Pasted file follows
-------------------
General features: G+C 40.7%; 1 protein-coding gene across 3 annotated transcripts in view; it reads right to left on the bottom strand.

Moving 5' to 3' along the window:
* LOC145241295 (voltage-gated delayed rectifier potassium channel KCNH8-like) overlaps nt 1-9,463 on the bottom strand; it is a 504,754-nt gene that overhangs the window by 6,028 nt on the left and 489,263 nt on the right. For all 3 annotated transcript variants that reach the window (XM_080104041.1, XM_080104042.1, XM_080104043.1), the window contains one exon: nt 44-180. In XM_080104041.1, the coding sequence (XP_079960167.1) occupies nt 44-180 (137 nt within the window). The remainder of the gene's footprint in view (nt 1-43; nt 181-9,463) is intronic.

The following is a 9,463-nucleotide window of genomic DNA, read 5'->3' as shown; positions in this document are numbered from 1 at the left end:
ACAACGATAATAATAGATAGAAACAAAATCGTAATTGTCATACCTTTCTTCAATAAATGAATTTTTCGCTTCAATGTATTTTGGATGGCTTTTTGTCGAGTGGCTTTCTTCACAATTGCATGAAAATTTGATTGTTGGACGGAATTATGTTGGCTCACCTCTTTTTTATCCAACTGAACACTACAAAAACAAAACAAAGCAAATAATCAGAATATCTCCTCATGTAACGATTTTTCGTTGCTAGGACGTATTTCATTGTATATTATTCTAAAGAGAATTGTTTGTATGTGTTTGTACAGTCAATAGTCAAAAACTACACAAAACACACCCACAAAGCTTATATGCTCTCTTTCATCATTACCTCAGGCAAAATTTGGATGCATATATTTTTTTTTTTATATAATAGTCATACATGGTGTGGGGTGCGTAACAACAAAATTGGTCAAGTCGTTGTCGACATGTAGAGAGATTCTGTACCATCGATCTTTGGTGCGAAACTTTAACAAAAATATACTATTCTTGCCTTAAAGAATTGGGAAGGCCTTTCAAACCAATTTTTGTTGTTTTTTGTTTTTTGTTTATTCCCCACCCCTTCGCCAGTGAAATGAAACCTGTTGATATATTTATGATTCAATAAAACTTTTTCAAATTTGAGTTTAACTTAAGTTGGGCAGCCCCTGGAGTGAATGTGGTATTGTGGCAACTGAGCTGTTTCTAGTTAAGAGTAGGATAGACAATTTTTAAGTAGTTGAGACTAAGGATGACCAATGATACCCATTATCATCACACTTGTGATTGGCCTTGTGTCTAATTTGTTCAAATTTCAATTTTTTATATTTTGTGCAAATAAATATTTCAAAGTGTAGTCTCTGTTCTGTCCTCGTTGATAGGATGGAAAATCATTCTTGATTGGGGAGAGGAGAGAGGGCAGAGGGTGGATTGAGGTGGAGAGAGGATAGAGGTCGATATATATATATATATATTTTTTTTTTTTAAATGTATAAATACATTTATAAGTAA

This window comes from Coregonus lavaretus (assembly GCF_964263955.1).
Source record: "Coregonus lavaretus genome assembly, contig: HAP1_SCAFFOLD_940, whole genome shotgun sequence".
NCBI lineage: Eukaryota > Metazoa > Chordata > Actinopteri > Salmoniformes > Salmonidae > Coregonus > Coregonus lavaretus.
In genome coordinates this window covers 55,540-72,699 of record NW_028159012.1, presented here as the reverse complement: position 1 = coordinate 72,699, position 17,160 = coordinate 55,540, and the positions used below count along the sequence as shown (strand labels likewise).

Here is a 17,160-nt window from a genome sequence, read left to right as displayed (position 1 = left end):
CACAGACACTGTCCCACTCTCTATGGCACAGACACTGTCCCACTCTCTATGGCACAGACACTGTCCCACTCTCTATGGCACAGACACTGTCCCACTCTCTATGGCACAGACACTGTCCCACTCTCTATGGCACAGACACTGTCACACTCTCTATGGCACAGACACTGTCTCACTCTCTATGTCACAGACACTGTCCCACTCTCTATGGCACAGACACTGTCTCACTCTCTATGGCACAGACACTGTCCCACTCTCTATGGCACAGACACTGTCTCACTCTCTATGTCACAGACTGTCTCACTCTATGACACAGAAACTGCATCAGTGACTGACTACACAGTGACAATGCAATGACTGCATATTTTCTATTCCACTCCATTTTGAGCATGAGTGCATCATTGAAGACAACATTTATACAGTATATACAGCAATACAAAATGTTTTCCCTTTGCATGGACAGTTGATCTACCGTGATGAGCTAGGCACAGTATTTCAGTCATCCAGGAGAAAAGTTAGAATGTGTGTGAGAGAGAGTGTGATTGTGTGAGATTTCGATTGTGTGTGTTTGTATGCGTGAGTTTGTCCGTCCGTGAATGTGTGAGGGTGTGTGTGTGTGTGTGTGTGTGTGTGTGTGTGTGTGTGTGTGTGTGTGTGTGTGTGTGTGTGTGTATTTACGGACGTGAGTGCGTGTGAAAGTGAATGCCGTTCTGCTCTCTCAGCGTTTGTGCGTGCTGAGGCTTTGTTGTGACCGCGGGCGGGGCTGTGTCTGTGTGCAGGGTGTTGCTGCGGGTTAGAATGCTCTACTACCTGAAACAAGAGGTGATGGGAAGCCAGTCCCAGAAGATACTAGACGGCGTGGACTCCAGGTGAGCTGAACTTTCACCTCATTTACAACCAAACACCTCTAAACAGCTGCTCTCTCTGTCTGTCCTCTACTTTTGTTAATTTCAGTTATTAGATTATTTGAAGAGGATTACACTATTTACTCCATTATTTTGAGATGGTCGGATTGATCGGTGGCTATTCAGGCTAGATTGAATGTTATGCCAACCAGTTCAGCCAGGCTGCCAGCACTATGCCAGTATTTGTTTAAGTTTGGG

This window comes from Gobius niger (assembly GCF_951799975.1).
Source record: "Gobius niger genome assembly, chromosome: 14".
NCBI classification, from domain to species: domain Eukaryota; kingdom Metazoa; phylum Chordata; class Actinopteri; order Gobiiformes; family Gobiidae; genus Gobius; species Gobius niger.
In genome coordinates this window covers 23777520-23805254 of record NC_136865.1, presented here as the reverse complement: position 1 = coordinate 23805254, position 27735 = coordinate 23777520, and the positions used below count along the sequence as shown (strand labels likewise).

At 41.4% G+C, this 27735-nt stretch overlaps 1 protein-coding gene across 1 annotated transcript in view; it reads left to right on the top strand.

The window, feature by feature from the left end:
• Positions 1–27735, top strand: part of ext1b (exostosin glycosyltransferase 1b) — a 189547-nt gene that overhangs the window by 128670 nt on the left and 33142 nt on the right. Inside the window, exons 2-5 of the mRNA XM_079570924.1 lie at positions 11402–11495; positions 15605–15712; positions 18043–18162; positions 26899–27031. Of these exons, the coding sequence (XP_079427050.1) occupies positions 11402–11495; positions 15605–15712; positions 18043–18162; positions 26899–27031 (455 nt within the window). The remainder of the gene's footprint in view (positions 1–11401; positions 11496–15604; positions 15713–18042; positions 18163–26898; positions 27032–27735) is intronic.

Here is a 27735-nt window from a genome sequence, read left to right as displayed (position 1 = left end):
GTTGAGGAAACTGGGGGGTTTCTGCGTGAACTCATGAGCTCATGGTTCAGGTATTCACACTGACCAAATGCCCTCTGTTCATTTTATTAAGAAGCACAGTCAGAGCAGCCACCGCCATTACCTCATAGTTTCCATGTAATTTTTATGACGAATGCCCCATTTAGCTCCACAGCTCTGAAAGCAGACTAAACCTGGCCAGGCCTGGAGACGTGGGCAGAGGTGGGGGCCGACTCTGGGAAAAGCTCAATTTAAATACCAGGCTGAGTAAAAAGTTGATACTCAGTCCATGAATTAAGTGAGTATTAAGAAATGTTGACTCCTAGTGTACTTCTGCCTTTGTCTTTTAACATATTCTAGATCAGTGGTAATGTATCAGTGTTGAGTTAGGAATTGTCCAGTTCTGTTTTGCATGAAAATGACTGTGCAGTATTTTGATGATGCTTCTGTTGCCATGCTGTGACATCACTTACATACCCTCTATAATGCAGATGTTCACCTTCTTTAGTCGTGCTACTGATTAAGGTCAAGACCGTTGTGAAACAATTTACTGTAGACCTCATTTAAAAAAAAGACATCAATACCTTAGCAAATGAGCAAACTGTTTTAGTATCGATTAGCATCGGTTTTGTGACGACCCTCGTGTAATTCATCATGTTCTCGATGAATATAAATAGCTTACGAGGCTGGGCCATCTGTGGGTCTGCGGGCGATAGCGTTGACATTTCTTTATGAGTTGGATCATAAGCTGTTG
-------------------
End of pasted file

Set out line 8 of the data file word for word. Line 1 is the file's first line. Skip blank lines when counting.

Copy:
NCBI lineage: Eukaryota > Metazoa > Chordata > Actinopteri > Salmoniformes > Salmonidae > Coregonus > Coregonus lavaretus.